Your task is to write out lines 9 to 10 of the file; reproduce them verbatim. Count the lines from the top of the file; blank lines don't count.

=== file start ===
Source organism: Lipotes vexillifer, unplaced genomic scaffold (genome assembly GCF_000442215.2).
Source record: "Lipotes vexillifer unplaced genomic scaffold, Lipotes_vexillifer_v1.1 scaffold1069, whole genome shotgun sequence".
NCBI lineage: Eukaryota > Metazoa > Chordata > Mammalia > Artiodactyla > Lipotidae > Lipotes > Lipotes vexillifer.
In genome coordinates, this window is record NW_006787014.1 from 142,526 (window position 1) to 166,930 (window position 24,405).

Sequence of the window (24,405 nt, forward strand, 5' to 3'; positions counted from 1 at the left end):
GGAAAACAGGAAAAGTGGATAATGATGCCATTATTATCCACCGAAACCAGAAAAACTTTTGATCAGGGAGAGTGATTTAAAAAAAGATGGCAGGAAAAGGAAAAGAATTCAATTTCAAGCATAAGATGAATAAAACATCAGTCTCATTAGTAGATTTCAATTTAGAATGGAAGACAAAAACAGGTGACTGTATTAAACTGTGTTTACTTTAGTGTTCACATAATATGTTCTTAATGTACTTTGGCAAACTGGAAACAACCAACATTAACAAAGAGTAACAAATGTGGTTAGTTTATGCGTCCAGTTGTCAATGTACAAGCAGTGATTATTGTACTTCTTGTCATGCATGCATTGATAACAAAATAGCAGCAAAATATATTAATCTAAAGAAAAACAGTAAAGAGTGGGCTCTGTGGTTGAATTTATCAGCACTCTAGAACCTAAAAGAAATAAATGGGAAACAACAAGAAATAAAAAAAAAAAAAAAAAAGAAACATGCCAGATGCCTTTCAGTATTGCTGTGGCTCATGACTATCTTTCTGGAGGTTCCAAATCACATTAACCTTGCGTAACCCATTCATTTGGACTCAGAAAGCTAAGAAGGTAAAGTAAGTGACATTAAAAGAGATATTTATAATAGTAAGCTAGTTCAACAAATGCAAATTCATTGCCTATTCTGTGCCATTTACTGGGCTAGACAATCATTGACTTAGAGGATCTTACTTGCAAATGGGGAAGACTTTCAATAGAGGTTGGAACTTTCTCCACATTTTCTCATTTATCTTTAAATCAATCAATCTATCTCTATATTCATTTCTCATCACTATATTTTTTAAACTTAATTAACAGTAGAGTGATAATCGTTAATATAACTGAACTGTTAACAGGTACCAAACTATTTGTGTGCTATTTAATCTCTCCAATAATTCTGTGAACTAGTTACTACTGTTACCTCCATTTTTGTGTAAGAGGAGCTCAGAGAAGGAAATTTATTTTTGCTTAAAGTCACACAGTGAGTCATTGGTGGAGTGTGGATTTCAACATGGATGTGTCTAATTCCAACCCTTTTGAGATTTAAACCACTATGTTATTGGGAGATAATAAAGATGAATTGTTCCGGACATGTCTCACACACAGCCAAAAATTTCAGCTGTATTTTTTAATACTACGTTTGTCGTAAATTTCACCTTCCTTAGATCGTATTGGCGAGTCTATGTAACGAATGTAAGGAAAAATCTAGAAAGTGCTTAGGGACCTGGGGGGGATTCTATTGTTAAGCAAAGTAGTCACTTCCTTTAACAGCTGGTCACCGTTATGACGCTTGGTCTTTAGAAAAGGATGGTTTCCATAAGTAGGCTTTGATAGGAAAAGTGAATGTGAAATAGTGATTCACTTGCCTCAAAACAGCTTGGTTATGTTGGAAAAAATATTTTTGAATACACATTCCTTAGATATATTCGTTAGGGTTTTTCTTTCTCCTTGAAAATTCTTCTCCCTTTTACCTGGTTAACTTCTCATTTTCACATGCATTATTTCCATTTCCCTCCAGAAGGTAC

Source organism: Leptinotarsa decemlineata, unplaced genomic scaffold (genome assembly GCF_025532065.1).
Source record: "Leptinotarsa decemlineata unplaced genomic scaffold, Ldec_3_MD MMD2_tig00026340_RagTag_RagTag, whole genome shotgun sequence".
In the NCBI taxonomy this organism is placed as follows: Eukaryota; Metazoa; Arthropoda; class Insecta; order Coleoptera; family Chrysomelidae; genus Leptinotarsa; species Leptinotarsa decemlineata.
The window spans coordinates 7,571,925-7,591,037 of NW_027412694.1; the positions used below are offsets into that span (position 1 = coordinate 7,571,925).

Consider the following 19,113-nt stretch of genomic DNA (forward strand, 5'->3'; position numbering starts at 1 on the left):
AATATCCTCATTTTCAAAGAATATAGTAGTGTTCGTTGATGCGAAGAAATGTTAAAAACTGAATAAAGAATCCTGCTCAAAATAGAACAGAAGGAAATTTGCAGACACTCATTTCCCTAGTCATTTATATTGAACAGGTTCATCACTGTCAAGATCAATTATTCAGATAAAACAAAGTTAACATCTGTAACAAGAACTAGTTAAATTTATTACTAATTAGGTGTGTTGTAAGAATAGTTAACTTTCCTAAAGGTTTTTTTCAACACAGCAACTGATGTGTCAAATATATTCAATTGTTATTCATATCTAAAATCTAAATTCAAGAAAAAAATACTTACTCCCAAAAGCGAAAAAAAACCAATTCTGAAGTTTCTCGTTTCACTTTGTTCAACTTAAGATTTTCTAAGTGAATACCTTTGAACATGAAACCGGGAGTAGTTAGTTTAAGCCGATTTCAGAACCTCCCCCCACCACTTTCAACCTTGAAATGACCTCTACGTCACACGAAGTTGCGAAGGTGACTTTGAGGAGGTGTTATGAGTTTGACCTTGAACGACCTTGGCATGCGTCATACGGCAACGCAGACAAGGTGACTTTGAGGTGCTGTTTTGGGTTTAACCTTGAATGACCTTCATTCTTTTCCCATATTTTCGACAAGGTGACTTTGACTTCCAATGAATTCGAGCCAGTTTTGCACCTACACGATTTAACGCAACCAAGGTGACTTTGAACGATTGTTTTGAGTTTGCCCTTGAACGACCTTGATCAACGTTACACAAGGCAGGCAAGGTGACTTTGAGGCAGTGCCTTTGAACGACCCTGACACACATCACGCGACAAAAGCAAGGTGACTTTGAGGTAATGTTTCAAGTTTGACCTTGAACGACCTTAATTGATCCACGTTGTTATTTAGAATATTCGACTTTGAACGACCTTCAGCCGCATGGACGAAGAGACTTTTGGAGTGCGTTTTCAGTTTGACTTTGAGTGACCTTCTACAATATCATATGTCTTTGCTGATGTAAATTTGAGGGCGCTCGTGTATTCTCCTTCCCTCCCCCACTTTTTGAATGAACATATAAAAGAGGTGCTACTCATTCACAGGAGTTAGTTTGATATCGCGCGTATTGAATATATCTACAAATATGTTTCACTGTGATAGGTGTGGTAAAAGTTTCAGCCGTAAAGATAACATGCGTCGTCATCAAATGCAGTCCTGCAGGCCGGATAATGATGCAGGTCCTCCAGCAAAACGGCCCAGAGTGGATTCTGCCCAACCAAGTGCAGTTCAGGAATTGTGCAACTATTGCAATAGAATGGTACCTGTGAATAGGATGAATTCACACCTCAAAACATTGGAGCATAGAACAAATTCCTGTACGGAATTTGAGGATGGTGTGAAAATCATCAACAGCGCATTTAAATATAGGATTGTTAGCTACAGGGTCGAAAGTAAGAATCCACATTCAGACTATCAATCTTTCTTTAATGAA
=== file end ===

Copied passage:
In the NCBI taxonomy this organism is placed as follows: Eukaryota; Metazoa; Arthropoda; class Insecta; order Coleoptera; family Chrysomelidae; genus Leptinotarsa; species Leptinotarsa decemlineata.
The window spans coordinates 7,571,925-7,591,037 of NW_027412694.1; the positions used below are offsets into that span (position 1 = coordinate 7,571,925).